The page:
Ricin A chain insertion into endoplasmic reticulum membranes is triggered by a temperature increase to 37 {degrees}C.

Mayerhofer PU, Cook JP, Wahlman J, Pinheiro TT, Moore KA, Lord JM, Johnson AE, Roberts LM - J. Biol. Chem. (2009)

Temperature dependence of the RTA259-NBD probe environment. Net emission scans (λex = 468 nm) of RTA259-NBD (450 nm) are shown in the presence of either microsome buffer (A) or of KRMs (B; 15-20 eq) at increasing temperatures in buffer H (A and B: only 4, 20, 30, and 37 °C are shown). The λem max at different temperatures is shown in (C). The averages of three independent experiments are shown, and the error bars indicate the S.D. of the experiments. However, most of the error bars in A and B are smaller than the circles on the graph.
© Copyright Policy - open-access
Related In: Results  -  Collection

License
Show All Figures
getmorefigures.php?uid=PMC2665077&req=5

fig3: Temperature dependence of the RTA259-NBD probe environment. Net emission scans (λex = 468 nm) of RTA259-NBD (450 nm) are shown in the presence of either microsome buffer (A) or of KRMs (B; 15-20 eq) at increasing temperatures in buffer H (A and B: only 4, 20, 30, and 37 °C are shown). The λem max at different temperatures is shown in (C). The averages of three independent experiments are shown, and the error bars indicate the S.D. of the experiments. However, most of the error bars in A and B are smaller than the circles on the graph.
Mentions: The NBD Emission Spectrum of Membrane-bound RTA259-NBD Is Temperature-dependent—To determine at which temperature the NBD environment of membrane-exposed RTA changes, we compared the emission spectra of free RTA with those of membrane-bound RTA as a function of temperature. When incubated without KRMs, the fluorescence intensity of RTA259-NBD declined with increasing temperature (Fig. 3A) because of the reduced quantum yield of the NBD dye at higher temperatures. In the presence of membranes, the same effect was observed until the temperature reached 30 °C. However, when the temperature was further increased to 37 °C, a substantial increase in RTA259-NBD fluorescence intensity was observed, as well as a significant blue shift in λem max (Fig. 3, B and C). Thus, a relatively small increase in temperature from 30 to 37 °C caused a dramatic spectral change and hence a highly temperature-dependent transition from an aqueous to a hydrophobic environment for the NBD dye at the C terminus of RTA. To determine whether this change in RTA environment originated from a phase change in the lipid bilayer, 1,6-diphenyl-1,3,5-hexatriene was incorporated into KRMs to monitor bilayer fluidity. Because no sudden change in the fluidity or phase of the ER lipids occurred between 20 and 37 °C (supplemental Fig. S1), the sharp temperature-dependent transition from an aqueous to a hydrophobic environment for the C terminus of RTA most likely results from a conformational change in the membrane-bound RTA protein that occurs between 30 and 37 °C.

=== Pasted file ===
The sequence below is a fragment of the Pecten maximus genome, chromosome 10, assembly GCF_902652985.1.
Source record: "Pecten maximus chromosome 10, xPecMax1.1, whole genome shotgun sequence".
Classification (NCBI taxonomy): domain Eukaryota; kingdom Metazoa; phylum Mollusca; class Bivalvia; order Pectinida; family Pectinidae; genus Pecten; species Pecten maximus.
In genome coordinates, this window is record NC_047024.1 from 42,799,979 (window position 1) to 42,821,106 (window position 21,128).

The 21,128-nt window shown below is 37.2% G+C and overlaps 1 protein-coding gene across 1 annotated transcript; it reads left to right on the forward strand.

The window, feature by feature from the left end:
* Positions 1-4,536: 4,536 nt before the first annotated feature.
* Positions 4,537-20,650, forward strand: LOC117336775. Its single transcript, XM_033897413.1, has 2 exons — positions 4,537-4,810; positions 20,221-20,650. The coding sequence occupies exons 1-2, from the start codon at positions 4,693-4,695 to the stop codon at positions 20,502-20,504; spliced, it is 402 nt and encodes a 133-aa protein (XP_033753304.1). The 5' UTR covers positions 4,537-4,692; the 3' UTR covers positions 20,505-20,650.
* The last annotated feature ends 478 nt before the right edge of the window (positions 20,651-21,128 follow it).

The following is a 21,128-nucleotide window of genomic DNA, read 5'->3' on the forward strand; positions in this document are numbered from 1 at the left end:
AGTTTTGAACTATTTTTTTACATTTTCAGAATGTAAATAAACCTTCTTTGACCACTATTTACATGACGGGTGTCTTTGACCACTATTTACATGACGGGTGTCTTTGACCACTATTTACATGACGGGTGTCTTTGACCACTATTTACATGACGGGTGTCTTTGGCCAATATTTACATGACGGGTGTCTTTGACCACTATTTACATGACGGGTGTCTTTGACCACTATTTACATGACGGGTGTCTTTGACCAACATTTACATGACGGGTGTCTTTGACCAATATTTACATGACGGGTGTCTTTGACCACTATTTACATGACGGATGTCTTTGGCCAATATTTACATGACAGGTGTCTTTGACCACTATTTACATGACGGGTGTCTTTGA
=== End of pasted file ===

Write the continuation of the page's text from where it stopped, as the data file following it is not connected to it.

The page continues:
Bottom Line: At 37 degrees C, membrane-bound toxin loses some of its helical content, and its C terminus moves closer to the membrane surface where it inserts into the bilayer.RTA is then stably bound to the membrane because it is nonextractable with carbonate.Instead, the structural rearrangements may precede or initiate toxin retrotranslocation through the ER membrane to the cytosol.

View Article: PubMed Central - PubMed

Affiliation: Department of Molecular and Cellular Medicine, Texas A&M Health Science Center, College Station, Texas 77843-1114, USA.

ABSTRACT
After endocytic uptake by mammalian cells, the heterodimeric plant toxin ricin is transported to the endoplasmic reticulum (ER), where the ricin A chain (RTA) must cross the ER membrane to reach its ribosomal substrates. Here, using gel filtration chromatography, sedimentation, fluorescence, fluorescence resonance energy transfer, and circular dichroism, we show that both fluorescently labeled and unlabeled RTA bind both to ER microsomal membranes and to negatively charged liposomes. The binding of RTA to the membrane at 0-30 degrees C exposes certain RTA residues to the nonpolar lipid core of the bilayer with little change in the secondary structure of the protein. However, major structural rearrangements in RTA occur when the temperature is increased. At 37 degrees C, membrane-bound toxin loses some of its helical content, and its C terminus moves closer to the membrane surface where it inserts into the bilayer. RTA is then stably bound to the membrane because it is nonextractable with carbonate. The sharp temperature dependence of the structural changes does not coincide with a lipid phase change because little change in fluorescence-detected membrane mobility occurred between 30 and 37 degrees C. Instead, the structural rearrangements may precede or initiate toxin retrotranslocation through the ER membrane to the cytosol. The sharp temperature dependence of these changes in RTA further suggests that they occur optimally in mammalian targets of the plant toxin.

Show MeSH
Related in: MedlinePlus